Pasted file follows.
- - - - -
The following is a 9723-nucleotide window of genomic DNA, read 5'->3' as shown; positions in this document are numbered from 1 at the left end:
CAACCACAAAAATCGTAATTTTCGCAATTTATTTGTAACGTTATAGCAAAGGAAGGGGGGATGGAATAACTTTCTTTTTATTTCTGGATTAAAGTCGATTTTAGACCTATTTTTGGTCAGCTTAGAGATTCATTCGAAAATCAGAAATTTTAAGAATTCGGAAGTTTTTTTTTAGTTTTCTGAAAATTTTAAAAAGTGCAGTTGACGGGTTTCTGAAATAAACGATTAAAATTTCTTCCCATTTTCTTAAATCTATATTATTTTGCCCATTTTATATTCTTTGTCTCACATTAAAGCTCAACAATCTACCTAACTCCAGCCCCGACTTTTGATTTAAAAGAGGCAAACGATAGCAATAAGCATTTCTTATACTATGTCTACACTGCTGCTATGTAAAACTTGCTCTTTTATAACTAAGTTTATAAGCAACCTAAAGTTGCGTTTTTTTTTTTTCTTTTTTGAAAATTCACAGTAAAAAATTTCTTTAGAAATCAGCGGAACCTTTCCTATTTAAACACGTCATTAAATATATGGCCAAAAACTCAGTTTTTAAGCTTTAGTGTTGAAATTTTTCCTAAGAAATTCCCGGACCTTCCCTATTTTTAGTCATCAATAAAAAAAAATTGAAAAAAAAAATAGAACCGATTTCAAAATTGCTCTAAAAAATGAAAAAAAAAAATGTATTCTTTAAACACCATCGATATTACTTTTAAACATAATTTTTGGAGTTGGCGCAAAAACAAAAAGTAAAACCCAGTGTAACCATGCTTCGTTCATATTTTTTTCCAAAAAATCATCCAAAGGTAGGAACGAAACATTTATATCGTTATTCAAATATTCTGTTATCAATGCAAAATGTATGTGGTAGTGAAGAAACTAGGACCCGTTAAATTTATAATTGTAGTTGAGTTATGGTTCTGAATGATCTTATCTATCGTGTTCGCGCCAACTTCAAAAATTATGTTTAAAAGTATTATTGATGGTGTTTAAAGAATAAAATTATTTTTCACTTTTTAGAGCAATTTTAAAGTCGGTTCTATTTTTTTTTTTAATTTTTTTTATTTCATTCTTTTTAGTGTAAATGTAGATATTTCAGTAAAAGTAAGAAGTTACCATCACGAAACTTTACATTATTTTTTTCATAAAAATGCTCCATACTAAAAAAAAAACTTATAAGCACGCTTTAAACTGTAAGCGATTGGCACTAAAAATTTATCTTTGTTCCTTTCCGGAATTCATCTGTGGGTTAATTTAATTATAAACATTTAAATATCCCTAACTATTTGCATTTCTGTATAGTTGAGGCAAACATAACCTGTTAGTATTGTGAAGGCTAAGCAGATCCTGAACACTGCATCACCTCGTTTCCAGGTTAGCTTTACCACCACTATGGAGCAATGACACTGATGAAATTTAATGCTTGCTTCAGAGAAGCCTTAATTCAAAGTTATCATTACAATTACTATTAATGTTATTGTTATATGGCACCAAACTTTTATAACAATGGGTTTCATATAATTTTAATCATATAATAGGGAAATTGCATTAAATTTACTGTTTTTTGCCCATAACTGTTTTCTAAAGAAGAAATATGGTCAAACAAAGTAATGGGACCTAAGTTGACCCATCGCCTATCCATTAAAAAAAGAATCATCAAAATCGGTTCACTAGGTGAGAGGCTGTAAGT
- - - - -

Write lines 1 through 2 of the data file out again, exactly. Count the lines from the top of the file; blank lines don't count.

The following is a 9723-nucleotide window of genomic DNA, read 5'->3' as shown; positions in this document are numbered from 1 at the left end:
CAACCACAAAAATCGTAATTTTCGCAATTTATTTGTAACGTTATAGCAAAGGAAGGGGGGATGGAATAACTTTCTTTTTATTTCTGGATTAAAGTCGATTTTAGACCTATTTTTGGTCAGCTTAGAGATTCATTCGAAAATCAGAAATTTTAAGAATTCGGAAGTTTTTTTTTAGTTTTCTGAAAATTTTAAAAAGTGCAGTTGACGGGTTTCTGAAATAAACGATTAAAATTTCTTCCCATTTTCTTAAATCTATATTATTTTGCCCATTTTATATTCTTTGTCTCACATTAAAGCTCAACAATCTACCTAACTCCAGCCCCGACTTTTGATTTAAAAGAGGCAAACGATAGCAATAAGCATTTCTTATACTATGTCTACACTGCTGCTATGTAAAACTTGCTCTTTTATAACTAAGTTTATAAGCAACCTAAAGTTGCGTTTTTTTTTTTTCTTTTTTGAAAATTCACAGTAAAAAATTTCTTTAGAAATCAGCGGAACCTTTCCTATTTAAACACGTCATTAAATATATGGCCAAAAACTCAGTTTTTAAGCTTTAGTGTTGAAATTTTTCCTAAGAAATTCCCGGACCTTCCCTATTTTTAGTCATCAATAAAAAAAAATTGAAAAAAAAAATAGAACCGATTTCAAAATTGCTCTAAAAAATGAAAAAAAAAAATGTATTCTTTAAACACCATCGATATTACTTTTAAACATAATTTTTGGAGTTGGCGCAAAAACAAAAAGTAAAACCCAGTGTAACCATGCTTCGTTCATATTTTTTTCCAAAAAATCATCCAAAGGTAGGAACGAAACATTTATATCGTTATTCAAATATTCTGTTATCAATGCAAAATGTATGTGGTAGTGAAGAAACTAGGACCCGTTAAATTTATAATTGTAGTTGAGTTATGGTTCTGAATGATCTTATCTATCGTGTTCGCGCCAACTTCAAAAATTATGTTTAAAAGTATTATTGATGGTGTTTAAAGAATAAAATTATTTTTCACTTTTTAGAGCAATTTTAAAGTCGGTTCTATTTTTTTTTTTAATTTTTTTTATTTCATTCTTTTTAGTGTAAATGTAGATATTTCAGTAAAAGTAAGAAGTTACCATCACGAAACTTTACATTATTTTTTTCATAAAAATGCTCCATACTAAAAAAAAAACTTATAAGCACGCTTTAAACTGTAAGCGATTGGCACTAAAAATTTATCTTTGTTCCTTTCCGGAATTCATCTGTGGGTTAATTTAATTATAAACATTTAAATATCCCTAACTATTTGCATTTCTGTATAGTTGAGGCAAACATAACCTGTTAGTATTGTGAAGGCTAAGCAGATCCTGAACACTGCATCACCTCGTTTCCAGGTTAGCTTTACCACCACTATGGAGCAATGACACTGATGAAATTTAATGCTTGCTTCAGAGAAGCCTTAATTCAAAGTTATCATTACAATTACTATTAATGTTATTGTTATATGGCACCAAACTTTTATAACAATGGGTTTCATATAATTTTAATCATATAATAGGGAAATTGCATTAAATTTACTGTTTTTTGCCCATAACTGTTTTCTAAAGAAGAAATATGGTCAAACAAAGTAATGGGACCTAAGTTGACCCATCGCCTATCCATTAAAAAAAGAATCATCAAAATCGGTTCACTAGGTGAGAGGCTGTAAGT